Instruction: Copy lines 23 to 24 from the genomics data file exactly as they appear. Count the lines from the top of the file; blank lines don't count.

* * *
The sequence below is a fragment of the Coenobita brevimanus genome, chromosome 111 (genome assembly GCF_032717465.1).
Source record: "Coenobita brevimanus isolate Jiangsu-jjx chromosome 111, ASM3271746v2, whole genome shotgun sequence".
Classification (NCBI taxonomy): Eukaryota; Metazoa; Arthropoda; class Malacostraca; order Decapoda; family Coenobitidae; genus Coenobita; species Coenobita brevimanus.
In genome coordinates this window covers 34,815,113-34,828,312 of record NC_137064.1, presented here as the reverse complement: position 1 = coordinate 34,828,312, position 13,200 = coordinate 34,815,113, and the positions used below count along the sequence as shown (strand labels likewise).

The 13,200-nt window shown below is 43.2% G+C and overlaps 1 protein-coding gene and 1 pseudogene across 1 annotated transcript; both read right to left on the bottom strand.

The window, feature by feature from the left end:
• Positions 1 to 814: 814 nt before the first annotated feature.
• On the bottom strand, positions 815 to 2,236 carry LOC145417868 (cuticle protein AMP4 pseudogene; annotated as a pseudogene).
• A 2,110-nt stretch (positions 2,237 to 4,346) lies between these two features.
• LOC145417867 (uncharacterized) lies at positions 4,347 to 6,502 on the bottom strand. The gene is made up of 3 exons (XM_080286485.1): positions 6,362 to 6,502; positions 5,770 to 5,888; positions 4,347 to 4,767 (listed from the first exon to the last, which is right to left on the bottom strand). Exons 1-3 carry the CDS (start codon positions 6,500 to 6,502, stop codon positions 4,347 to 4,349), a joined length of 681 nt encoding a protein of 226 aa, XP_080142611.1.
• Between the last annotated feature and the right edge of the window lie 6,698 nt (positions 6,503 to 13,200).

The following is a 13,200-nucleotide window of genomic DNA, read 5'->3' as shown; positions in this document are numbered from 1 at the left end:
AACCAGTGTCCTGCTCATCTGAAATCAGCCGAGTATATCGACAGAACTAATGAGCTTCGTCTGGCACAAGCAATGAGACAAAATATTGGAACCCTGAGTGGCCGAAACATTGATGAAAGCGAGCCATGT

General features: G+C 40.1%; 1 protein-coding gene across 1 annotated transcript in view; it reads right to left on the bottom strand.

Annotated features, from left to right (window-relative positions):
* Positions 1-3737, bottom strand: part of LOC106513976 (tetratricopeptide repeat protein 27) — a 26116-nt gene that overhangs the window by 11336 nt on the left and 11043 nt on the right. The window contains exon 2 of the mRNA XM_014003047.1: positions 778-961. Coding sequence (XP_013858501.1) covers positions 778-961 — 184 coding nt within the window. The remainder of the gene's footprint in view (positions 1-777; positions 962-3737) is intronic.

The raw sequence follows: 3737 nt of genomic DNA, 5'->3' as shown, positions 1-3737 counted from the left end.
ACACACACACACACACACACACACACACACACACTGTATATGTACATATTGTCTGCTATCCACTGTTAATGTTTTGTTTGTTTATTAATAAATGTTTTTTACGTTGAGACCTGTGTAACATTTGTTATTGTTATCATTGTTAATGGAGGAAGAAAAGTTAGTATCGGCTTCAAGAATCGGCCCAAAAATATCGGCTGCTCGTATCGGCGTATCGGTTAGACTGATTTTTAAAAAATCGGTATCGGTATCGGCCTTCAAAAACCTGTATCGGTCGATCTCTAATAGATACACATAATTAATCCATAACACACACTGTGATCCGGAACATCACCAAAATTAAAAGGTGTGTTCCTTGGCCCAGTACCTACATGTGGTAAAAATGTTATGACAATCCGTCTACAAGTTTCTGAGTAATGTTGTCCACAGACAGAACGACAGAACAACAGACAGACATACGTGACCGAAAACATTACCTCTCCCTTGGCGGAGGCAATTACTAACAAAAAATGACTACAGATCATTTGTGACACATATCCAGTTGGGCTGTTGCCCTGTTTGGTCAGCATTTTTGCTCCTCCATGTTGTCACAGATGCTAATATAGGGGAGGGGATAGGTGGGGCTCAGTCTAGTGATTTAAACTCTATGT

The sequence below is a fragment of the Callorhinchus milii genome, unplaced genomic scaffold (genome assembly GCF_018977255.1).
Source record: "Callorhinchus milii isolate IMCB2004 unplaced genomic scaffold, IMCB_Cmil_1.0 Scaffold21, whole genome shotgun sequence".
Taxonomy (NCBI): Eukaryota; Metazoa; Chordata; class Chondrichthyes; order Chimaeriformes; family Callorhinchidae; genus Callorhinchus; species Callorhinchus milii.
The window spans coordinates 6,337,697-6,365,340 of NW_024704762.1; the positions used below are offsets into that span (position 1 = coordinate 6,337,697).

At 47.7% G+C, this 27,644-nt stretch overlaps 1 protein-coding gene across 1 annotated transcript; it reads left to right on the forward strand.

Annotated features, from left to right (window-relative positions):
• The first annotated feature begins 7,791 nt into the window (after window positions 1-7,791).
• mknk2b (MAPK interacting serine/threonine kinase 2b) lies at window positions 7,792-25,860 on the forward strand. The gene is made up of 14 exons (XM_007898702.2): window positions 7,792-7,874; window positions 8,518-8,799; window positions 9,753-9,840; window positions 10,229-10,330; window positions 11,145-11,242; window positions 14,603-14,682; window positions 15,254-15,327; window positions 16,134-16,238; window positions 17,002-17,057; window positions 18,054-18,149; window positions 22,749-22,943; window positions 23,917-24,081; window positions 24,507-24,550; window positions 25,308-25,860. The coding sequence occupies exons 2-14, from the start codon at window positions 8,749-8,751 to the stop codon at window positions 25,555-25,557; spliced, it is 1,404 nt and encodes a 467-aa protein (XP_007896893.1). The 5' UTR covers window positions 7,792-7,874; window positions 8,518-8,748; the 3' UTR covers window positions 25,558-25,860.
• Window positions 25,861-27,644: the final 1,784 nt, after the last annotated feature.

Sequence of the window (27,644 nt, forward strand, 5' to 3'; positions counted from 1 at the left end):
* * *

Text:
At 47.7% G+C, this 27,644-nt stretch overlaps 1 protein-coding gene across 1 annotated transcript; it reads left to right on the forward strand.

Annotated features, from left to right (window-relative positions):